Four miles north of Arnold off Highway 4, northeast of Stockton, the colossal trees of Calaveras Big Trees State Park stand in quiet testimony to prehistoric times. These massive relics, which can reach a height of 300 feet and a diameter of 33 feet, are descended from trees that were standing when dinosaurs roamed the Earth, and birds, mammals and flowering plants began to appear. Some of today’s trees are thought to be as old as 2,000 years. In addition to the popular North Grove, the park features the South Grove, a five mile hiking trip through a spectacular grove of giant sequoias in their natural setting. Other attractions in the park include the North Fork of the Stanislaus River, Beaver Creek, the Lava Bluff Trail and Bradley Trail. Activities include camping, Saturday evening ranger talks, numerous interpretive programs, environmental educational programs, junior ranger programs, hiking, mountain biking, bird watching, and activities for school children. November - March, weather permitting, cross-country skiing, snow play, and the popular 1pm Saturday snowshoe hikes.
This was a great trail to view the redwoods but way too touristy for me. It was Labor Day so plenty of "holiday naturists", kids yelling at times, disrespecting the forest, etc. We ended up hiking the River Trail (much much less crowded) made it about 1.5 miles but turned around because it was too much for the kids. I'd love to go back and hike the entire River Trail (4 mile) to the Stanislaus River.
Alice R. on Calaveras South Grove Trail
Great hike. Absolutely beautiful! The interspersed dogwoods kept the trail in partial shade the whole one. Very nicely maintained trail.
There's nothing like seeing the Sierra's Giant Sequoias. This park is often crowded, but the 1.7-mile loop is always rewarding. The forest here is very lush with wildflowers, berries and even ferns.
Consider coming when the dogwoods are in bloom. In the winter, it's a great place to snowshoe or cross-country ski. Also, check out the 3-years-new visitors center. It was partially funded by the park's support group and is a testimony to its status as one of the most beloved jewels of the California State Park system.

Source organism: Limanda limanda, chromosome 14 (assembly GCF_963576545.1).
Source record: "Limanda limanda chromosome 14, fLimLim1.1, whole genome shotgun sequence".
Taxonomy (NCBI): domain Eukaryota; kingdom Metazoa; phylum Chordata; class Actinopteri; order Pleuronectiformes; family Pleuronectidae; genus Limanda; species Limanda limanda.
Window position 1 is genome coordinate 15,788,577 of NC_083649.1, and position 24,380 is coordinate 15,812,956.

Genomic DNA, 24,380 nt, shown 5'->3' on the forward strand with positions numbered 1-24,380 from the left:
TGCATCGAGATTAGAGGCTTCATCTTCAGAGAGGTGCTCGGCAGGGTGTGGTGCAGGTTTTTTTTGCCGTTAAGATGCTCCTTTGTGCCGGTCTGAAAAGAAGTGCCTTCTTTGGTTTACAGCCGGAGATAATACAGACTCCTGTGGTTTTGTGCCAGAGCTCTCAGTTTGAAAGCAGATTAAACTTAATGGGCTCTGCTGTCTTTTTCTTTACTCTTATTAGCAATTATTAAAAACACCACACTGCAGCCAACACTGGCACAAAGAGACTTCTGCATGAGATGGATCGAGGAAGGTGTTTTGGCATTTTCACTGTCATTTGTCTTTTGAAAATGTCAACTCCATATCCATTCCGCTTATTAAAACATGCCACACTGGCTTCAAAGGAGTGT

Do not forget the bug spray. I went at 8:00 am today to beat the heat and whenever I stopped the mosquitos landed on me. It was an easy hike if you can do some incline. I was lucky that I went early as there was no one else there and I could like I was exploring the place for the first time. Guild book was helpful because I like to read when I hike. Great place to walk and relax
Beautiful scenery and views. We hiked the Overlook and River Trails then finished up with the North Grove Trail. We arrived at the park around 9 am so we were pretty much alone until we returned to the visitor center at around 12 pm . By then the tourist arrived and it was no longer peaceful. We hiked in the snow. That was pretty cool too.
I love to camp here and do all the trails. There is a hike for everyone from easy to strenuous. The trees, flora and fauna are a feast for my eyes and a balm for my heart. I would rate this particular hike as easy; as I've seen people from 3-80 enjoying it. The trip to the Agassiz Tree is well worth the extra steps. Definitely take extra water, bug repellent and a camera.
Great little hike. Highly recommend going early before the guided hikes start. Most of the North Grove Trail is on a foot bridge and it's great for young kids and "mature" adults. If you have the time and want a little change (real little) take the trail to the south to the lookout view point. The trail to the lookout is a moderate climb uphill onto a paved drive for the last 200 meters. Pack a camera because the views are great. Was up on 11/21/2015 and the first snow was on the ground. The foot bridge was a little slippery, but once we got on the dirt, no problems.
It was a great little hike. Well maintained trails and bridges. They call this a moderate hike, but on a scale from 1 - 10 (1=easy and 10=very difficult) I would rate it at a 2.5 or 3. Great for people new to hiking, because it's not to long and not much elevation change and what elevation change there is is gradual.